3D Printing Financials: voxeljet Q2 Rising Revenues Shadowed by Deepening Net Losses

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Treading financial highs and lows, voxeljet (Nasdaq: VJET) has recently unveiled its financial results for the quarter ending on June 30, 2023. The company reported a revenue increase of 2.2%, reaching €6.8 million, compared to €6.7 million from the previous year’s second quarter. Notably, despite this growth, the firm’s net loss surged to €3.6 million, or 40 cents per share, a significant escalation from the €1.8 million, or 26 cents per share loss in the second quarter of 2022.

The company’s systems segment, responsible for 3D printer development, production, and sales, saw an 11.5% increase in its revenues, growing from €3.6 million in the second quarter of 2022 to €4 in the second quarter of this year. This growth was attributed to selling three new 3D printers in 2023, compared to two new and one refurbished printer in the previous year. The total backlog of 3D printer orders on June 30, 2023, was €10.2 million, representing 14 printers. This compares to a backlog of €10 million representing 11 printers last December. Consequently, systems revenues comprised 58.9% of the total revenues for the period, a growth from 54% in the same period the previous year.

On the other hand, concentrating on on-demand parts printing, the services segment saw a decline of 8.7% in revenues from €3.1 million in Q2 of last year to €2.8 million in Q2 this year. This decline primarily stems from the German service center and voxeljet China’s lower revenue contributions. However, voxeljet America reported higher revenue contributions due to an expanded regional customer base.

Diving into Q2’s financial details, the company’s gross profit for 2023 stood at €1.8 million with a profit margin of 27%. In comparison, last year’s Q2 had a gross profit of €2 million with a margin of 31.3%. Selling expenses rose to €2.1 million from €1.9 million in Q2 2022, mainly due to higher trade fair and exhibition expenses. Research and development expenses slightly reduced to €1.5 million, down from €1.6 million in Q2 2022, primarily due to reductions in personnel and external service costs.

During this quarter, voxeljet expanded its supervisory board to include two industry veterans. Jacqueline Schneider, who joined in May, boasts a rich history in the 3D printing sector, having held pivotal roles at Protolabs and Field Nation and currently advises at Xometry, 3DEO, and Tempo Automation. On the other hand, Jane Arnold, who came on board in June, carries extensive experience in Industry 4.0 applications, previously with Covestro and Stanley Black & Decker. Currently, she’s associated with Momenta and APERIO while continuing her education at institutions like Oxford University and MIT Sloan.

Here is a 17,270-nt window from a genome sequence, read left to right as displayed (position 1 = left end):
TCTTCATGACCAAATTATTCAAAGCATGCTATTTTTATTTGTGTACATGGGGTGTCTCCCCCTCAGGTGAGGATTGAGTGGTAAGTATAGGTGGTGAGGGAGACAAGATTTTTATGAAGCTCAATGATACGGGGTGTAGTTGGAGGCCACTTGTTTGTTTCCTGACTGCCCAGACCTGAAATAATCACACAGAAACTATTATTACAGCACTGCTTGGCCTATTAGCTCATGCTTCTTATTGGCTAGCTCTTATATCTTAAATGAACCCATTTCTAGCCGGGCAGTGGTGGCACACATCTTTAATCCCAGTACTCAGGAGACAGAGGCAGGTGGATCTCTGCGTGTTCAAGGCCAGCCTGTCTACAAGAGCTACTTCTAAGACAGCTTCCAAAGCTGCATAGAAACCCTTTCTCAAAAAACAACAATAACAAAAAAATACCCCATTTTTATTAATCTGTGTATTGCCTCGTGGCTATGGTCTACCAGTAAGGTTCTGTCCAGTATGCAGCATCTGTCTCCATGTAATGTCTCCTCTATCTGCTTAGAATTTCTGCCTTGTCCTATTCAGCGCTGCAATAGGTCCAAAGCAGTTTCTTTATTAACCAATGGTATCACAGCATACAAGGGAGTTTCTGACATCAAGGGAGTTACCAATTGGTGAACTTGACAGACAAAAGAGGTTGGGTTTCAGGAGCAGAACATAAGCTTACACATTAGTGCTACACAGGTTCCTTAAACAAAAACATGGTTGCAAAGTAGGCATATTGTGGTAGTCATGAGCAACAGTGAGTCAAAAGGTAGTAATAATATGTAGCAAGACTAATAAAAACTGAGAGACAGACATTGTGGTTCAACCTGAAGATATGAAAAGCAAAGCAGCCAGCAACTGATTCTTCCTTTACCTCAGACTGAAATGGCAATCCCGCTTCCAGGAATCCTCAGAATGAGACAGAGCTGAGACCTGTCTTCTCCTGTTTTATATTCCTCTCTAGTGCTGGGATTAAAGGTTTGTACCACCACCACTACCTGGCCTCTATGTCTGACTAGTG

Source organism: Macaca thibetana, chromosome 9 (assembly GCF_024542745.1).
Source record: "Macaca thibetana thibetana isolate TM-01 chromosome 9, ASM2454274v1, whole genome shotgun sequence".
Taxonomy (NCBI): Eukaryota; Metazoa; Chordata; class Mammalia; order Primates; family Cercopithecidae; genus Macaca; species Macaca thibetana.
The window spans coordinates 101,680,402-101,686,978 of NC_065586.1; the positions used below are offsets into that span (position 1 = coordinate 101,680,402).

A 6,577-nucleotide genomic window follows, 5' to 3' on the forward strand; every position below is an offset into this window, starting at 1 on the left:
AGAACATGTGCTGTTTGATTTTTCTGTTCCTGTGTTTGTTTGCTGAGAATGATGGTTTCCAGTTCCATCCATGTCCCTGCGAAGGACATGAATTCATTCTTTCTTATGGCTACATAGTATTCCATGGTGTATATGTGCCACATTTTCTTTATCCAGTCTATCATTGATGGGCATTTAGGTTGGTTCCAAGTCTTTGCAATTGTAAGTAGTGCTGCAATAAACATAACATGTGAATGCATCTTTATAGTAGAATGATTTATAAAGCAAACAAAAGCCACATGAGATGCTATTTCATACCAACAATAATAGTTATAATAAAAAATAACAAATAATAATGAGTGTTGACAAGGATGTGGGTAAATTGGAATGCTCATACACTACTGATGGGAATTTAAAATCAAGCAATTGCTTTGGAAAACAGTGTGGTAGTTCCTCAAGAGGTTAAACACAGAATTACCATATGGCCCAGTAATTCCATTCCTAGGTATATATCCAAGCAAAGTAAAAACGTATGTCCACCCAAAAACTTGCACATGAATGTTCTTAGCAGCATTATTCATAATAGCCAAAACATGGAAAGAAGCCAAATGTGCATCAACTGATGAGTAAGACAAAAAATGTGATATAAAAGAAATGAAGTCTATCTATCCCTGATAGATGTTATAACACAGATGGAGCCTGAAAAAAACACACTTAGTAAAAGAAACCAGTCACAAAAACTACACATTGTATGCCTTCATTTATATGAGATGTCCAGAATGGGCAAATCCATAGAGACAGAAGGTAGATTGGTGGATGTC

Engineer showing a 3D printed part.

On demand 3D printing services for voxeljet customers. Image courtesy of voxeljet.

Overall financial results were a negative €678,000 compared to a positive €93,000 in Q2 2022. Key financial events, such as the early settlement of the loan granted by the European Investment Bank in October 2022, impacted these figures. Additionally, the sale and leaseback transaction regarding voxeljet’s properties in Friedberg, Bavaria, Germany, in late 2022 also influenced the financial results.

voxeljet’s quarterly results depict a mixed financial landscape. While revenues from its systems segment show promising growth, challenges in the services segment and increased operational expenses have contributed to the escalated net loss. As the company continues to innovate, particularly with exciting projects like the development of a large 3D printer for next-generation wind turbines in collaboration with GE Renewable Energy, it remains crucial for voxeljet to maintain a strategic focus to ensure long-term financial health and continued growth.

Looking ahead to 2023, voxeljet projects revenue to fall between €27.5 million and €32.5 million, with a gross margin surpassing 31.5%. Operational expenses are forecasted with selling, general, and administrative (SG&A) expenses ranging from €14 to €16 million and R&D costs between €7.5 and €8.5 million. Furthermore, the company anticipates depreciation and amortization expenses of at least €3 million and capital expenditures of up to €4.25 million. For the remaining quarters, voxeljet predicts Q3 2023 revenue to be between €4.75 million and €7 million. Wrapping up the year, the last quarter’s adjusted EBITDA is projected to be slightly negative-to-neutral, excluding unpredictable foreign exchange impacts.

Inside voxeljet's HSS system.

3D printing in voxeljet’s HSS system. Image courtesy of voxeljet.

For those eager to delve deeper into the financial intricacies of 3D printing, there’s a valuable resource worth checking out: 3DPrint.com’s podcast, “Printing Money,” hosted by Alex Kingsbury and Danny Piper. Their latest episode delves into the nuances of the public markets’ Q2 reporting. With expert insight from Troy Jensen, Senior Research Analyst from Lake Street Capital, listeners get a full overview of the market and a chat about the main money topics in the 3D industry. It’s a must-listen for anyone interested in understanding the sector’s economic dynamics.

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